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    ABSTRACT: To evaluate if concentrations of inflammation-related proteins were elevated in early postnatal blood specimens of preterm newborns who two years later had a small head. We measured 25 proteins in blood collected on days 1, 7, and 14 from 839 infants born before the 28th week of gestation and whose head circumference was measured at birth and near 24-months post-term equivalent. We excluded children whose birth head circumference was at or below the third centile. A protein concentration was considered elevated if it was in the highest quartile for gestational age and the day the specimen was obtained. When proteins were evaluated individually, elevated concentrations of SAA on day 1 and five proteins on day 14, IL-6, TNF-R2, IL-8, MCP-1, and ICAM-1 were associated with significantly increased risk of microcephaly (head circumference Z-score <-2). The ten proteins whose elevated concentrations on two separate days a week apart predicted microcephaly, but did not do so when elevated on only one of these days were CRP, SAA, IL-1β, IL-6, TNF-α, IL-8, MCP-1, ICAM-1, E-SEL, IGFBP-1. Elevated protein concentrations weakly predicted a less severe reduction in head circumference (Z-score ≥ -2, < -1). Concentrations of inflammation-related proteins in the circulation shortly after preterm birth provide information about the risk of a reduced head circumference more than two years later. The ELGAN Study was supported by a cooperative agreement with the National Institute of Neurological Disorders and Stroke of the United States.
    Early human development 02/2011; 87(5):325-30. · 2.12 Impact Factor
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    ABSTRACT: To evaluate, in extremely low gestational age newborns (ELGANs), relationships between indicators of early postnatal hypotension and cranial ultrasound indicators of cerebral white matter damage imaged in the nursery and cerebral palsy diagnoses at 24 months follow-up. The 1041 infants in this prospective study were born at <28 weeks gestation, were assessed for three indicators of hypotension in the first 24 postnatal hours, had at least one set of protocol cranial ultrasound scans and were evaluated with a structured neurological exam at 24 months corrected age. Indicators of hypotension included: (1) lowest mean arterial pressure (MAP) in the lowest quartile for gestational age; (2) treatment with a vasopressor; and (3) blood pressure lability, defined as the upper quartile of the difference between each infant's lowest and highest MAP. Outcomes included indicators of cerebral white matter damage, that is, moderate/severe ventriculomegaly or an echolucent lesion on cranial ultrasound and cerebral palsy diagnoses at 24 months gestation. Logistic regression was used to evaluate relationships among hypotension indicators and outcomes, adjusting for potential confounders. Twenty-one percent of surviving infants had a lowest blood pressure in the lowest quartile for gestational age, 24% were treated with vasopressors and 24% had labile blood pressure. Among infants with these hypotension indicators, 10% percent developed ventriculomegaly and 7% developed an echolucent lesion. At 24 months follow-up, 6% had developed quadriparesis, 4% diparesis and 2% hemiparesis. After adjusting for confounders, we found no association between indicators of hypotension, and indicators of cerebral white matter damage or a cerebral palsy diagnosis. The absence of an association between indicators of hypotension and cerebral white matter damage and or cerebral palsy suggests that early hypotension may not be important in the pathogenesis of brain injury in ELGANs.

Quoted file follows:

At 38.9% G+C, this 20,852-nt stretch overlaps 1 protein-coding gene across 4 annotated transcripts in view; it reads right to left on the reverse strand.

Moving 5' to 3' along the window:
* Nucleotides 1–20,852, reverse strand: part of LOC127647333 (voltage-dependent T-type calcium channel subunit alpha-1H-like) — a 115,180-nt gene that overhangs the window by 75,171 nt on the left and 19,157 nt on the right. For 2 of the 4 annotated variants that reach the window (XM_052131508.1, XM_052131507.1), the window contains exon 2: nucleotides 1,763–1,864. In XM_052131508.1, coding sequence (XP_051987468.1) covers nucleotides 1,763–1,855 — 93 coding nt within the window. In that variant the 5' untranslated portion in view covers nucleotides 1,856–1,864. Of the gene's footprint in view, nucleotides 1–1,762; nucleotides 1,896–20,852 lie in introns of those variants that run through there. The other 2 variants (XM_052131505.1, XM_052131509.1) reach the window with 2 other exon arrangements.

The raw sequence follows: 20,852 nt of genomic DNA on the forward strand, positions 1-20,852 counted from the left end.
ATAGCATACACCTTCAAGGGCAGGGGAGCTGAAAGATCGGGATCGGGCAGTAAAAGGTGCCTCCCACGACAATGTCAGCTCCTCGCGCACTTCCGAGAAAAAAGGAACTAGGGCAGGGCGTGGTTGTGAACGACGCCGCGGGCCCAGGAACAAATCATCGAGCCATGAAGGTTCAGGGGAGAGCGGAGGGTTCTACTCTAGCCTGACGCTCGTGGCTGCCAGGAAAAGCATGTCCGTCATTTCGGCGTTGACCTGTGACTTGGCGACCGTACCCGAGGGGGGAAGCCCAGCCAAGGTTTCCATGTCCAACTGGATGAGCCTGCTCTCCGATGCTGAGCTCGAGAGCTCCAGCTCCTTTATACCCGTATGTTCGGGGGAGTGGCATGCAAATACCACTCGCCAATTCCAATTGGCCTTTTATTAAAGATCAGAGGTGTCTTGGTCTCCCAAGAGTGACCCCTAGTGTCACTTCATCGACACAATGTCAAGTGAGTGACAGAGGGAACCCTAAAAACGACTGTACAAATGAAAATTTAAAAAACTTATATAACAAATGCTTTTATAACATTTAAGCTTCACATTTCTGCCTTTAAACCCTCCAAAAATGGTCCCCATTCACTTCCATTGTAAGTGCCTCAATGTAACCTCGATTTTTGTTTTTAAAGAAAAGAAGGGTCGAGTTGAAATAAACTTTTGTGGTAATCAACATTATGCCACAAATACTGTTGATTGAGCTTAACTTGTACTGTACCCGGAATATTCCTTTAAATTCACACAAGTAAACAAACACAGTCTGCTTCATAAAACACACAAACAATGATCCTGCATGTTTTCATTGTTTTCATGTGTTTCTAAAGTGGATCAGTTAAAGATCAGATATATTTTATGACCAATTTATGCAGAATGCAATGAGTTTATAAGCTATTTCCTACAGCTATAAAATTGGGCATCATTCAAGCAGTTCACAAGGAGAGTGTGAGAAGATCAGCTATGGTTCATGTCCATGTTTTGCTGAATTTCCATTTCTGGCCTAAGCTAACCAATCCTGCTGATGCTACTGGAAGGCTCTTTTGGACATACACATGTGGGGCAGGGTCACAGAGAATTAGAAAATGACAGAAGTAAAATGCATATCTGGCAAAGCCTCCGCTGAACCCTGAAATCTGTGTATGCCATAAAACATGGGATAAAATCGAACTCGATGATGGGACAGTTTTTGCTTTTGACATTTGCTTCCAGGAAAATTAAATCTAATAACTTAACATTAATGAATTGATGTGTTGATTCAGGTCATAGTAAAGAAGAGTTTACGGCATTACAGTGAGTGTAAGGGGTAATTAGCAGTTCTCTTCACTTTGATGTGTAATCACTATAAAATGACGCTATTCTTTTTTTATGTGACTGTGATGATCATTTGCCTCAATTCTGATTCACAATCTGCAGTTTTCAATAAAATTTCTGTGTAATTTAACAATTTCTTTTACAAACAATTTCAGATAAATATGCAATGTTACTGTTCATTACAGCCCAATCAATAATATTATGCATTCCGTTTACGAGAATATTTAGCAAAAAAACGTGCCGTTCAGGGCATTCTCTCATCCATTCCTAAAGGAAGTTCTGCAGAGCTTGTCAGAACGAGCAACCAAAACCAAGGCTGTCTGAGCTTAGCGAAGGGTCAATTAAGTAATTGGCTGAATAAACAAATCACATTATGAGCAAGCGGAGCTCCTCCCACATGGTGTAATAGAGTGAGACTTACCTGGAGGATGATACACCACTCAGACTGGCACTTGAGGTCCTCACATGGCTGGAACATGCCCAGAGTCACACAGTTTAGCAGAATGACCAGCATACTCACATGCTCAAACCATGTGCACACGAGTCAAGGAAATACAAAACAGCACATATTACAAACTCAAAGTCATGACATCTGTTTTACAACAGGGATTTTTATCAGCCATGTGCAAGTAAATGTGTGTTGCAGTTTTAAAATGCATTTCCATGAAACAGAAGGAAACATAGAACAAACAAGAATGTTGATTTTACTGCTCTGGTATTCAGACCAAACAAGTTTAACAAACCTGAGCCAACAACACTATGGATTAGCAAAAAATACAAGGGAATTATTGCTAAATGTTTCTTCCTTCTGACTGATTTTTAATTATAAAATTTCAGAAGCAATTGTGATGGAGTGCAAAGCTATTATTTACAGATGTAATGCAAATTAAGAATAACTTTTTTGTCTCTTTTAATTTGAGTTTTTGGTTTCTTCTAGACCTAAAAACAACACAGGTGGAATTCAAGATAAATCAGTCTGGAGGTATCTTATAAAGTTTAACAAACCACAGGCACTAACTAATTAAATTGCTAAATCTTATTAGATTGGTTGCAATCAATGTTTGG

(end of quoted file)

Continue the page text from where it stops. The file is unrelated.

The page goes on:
Journal of perinatology: official journal of the California Perinatal Association 01/2011; 31(8):524-34. · 1.59 Impact Factor
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    ABSTRACT: To evaluate the relationships among cerebral palsy (CP) phenotypes and bronchopulmonary dysplasia (BPD) severity and, in the process, to generate hypotheses regarding causal pathways linking BPD to CP. We studied 1047 infants born before the 28th week of gestation. Receipt of supplemental oxygen at 36 weeks postmenstrual age (PMA), with or without the need for mechanical ventilation (MV) at 36 weeks PMA, defined two levels of BPD. At 24 months, the children underwent neurologic examinations and CP diagnoses were made using an algorithm based on topographic localisation. The 536 infants with BPD were at increased risk of all three CP phenotypes. In time-oriented multivariable analyses that adjusted for potential confounders, receipt of supplemental oxygen without MV at 36 weeks PMA (BPD) was not associated with increased risk of any CP phenotype. In contrast, BPD accompanied by MV at 36 weeks PMA (BPD/MV) was associated with a nearly sixfold increased risk of quadriparesis and a fourfold increased risk of diparesis. Combined treatment with both MV and supplemental oxygen at 36 weeks PMA strongly predicts the more common bilateral CP phenotypes. BPD without MV at 36 weeks PMA was not significantly associated with any form of CP.